Posted by Eric (March 20, 2006 at 7:03 pm)
“He humbled you and let you hunger . . . that he might make you know that man does not live by bread alone.” (Deuteronomy 8:3)
We are nearly at Mid-Fast, and I’d like to return to Alexander Schmemann’s comment, quoted in my last entry, that “fasting is the only means by which man recovers his true spiritual nature.”
At first this statement might appear contradictory. Doesn’t fasting make ever more present to us the fact that we do, indeed, rely on bread most utterly? Doesn’t fasting show us that we are but flesh and bones—hungry flesh and aching bones?
Yes, fasting does make us more aware of the limits of our flesh, of our utter dependence on food; being deprived of food, like being deprived of sleep, makes us painfully aware of our corporeality and even our mortality. One day last week, for example, after not eating much and also having had very little sleep, I stood up from the couch and gave myself one of those exquisite head-rushes that makes you feel as if you’ve entered an alternate universe with all-new dimensions from the ones we’ve got here.
I stumbled into a chair with a force that made me accutely aware of how heavy my body is, how completely dominated by gravity my unanimated flesh would be. (Before anyone posts a comment that I must be fasting too rigorously if I’m having head-rushes like that, let me say that the main factor was my lack of sleep, thanks to my baby daughter keeping me up late and waking me up early.)
Less dramatically, I’ve felt a kind of gnawing hunger several days in the last couple weeks brought on by fasting from lunchtime until after Presanctified Liturgy*, especially while writing an icon during a workshop at a local Byzantine parish (an intense experience about which I hope to write something soon). This dull ache is a persistent reminder that one is flesh.
On the simplest level, the experience leads to an appreciate for the gift of food. The plainest bean burrito with rice substituted for cheese (not always a simple negotiation for a gringo at the taco stand) is a kind of miraculous feast. Even a fistful of trailmix after Liturgy is like ambrosia.
But on a deeper level, this hunger facilitates a heightened awareness of one’s spiritual nature precisely by means of heightening the awareness of one’s own body. Because we are so rarely hungry—and even more rarely hungry by choice—we lose sight of how completely we depend on food to live from day to day, how our energy, mood and mental faculties do not emanate from within but are literally fed by what we eat.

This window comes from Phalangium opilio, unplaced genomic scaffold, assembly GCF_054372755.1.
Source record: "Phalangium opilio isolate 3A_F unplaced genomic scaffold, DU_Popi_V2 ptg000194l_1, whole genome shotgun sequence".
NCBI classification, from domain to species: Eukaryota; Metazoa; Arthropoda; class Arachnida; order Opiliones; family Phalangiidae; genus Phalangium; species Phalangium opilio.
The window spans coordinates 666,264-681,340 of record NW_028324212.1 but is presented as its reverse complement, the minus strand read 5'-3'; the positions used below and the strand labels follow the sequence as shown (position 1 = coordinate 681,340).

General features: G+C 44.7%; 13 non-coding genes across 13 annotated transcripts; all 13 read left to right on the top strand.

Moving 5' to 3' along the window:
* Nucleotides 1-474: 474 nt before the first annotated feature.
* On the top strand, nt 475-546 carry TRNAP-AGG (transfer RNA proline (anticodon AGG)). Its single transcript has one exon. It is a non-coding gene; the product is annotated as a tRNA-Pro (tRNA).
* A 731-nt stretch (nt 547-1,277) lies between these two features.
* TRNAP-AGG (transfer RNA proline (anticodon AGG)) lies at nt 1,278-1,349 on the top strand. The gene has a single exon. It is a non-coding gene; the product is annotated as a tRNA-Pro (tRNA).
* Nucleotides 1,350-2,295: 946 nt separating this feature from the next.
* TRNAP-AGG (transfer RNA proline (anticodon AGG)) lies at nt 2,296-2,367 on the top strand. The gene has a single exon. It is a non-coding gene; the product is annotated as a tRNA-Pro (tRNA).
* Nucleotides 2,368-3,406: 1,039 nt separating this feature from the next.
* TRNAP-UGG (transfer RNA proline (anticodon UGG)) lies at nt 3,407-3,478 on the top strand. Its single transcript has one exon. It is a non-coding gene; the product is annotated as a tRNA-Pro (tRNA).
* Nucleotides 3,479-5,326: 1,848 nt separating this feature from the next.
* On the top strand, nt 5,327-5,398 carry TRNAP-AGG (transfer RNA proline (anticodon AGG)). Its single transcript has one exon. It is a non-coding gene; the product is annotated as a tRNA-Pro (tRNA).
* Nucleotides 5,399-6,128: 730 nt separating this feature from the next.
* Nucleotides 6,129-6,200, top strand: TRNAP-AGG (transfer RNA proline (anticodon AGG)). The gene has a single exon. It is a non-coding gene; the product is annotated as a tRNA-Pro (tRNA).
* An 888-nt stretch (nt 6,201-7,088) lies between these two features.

This first of all breaks that egotism that one is in any real way an autonomous individual. Each of us is really no less dependent on the fruits of this earth than an unborn child on his mother’s blood. (They say a baby is a person because, unlike a fetus, he can “breathe on his own”—but who can breathe on his own? Try it in outer space; earth is but a womb for all humanity). That intense sense of dependence leads naturally to an openness to God as the One on whom one depends.
But the hunger, by its very perversity, leads one to recognize that one is not, after all, just flesh, just a body. That one is a body cannot be doubted; how different one feels from usual makes it all too clear that there is no “I” wholly independent of my body, that I am not merely a spiritual being temporarily enclosed within flesh. But the reality that there is a spiritual dimension to one’s being is brought home by the alienation from the body brought on by fasting.
In a sense, it is by pulling body and soul apart from each other by means of fasting, of hunger, that one gains a certain kind of perspective about both. We aptly call these kinds of penances “mortification,” from the Latin root mors, meaning “death,” and what is death but the complete separation of body and soul?
Fasting, then, is a kind of little death that clarifies what it means to be alive, and thereby draws one closer to the Holy Spirit, the Lord and Giver of Life.
* On weekdays in the Eastern Church, the Divine Liturgy of the Presanctified Gifts, or “Presanctified Liturgy,” is celebrated instead of the typical Divine Liturgy of St. John Chyrsostom, a penitential vespers service at which communion consecrated the previous Sunday is distributed. [Back to Text]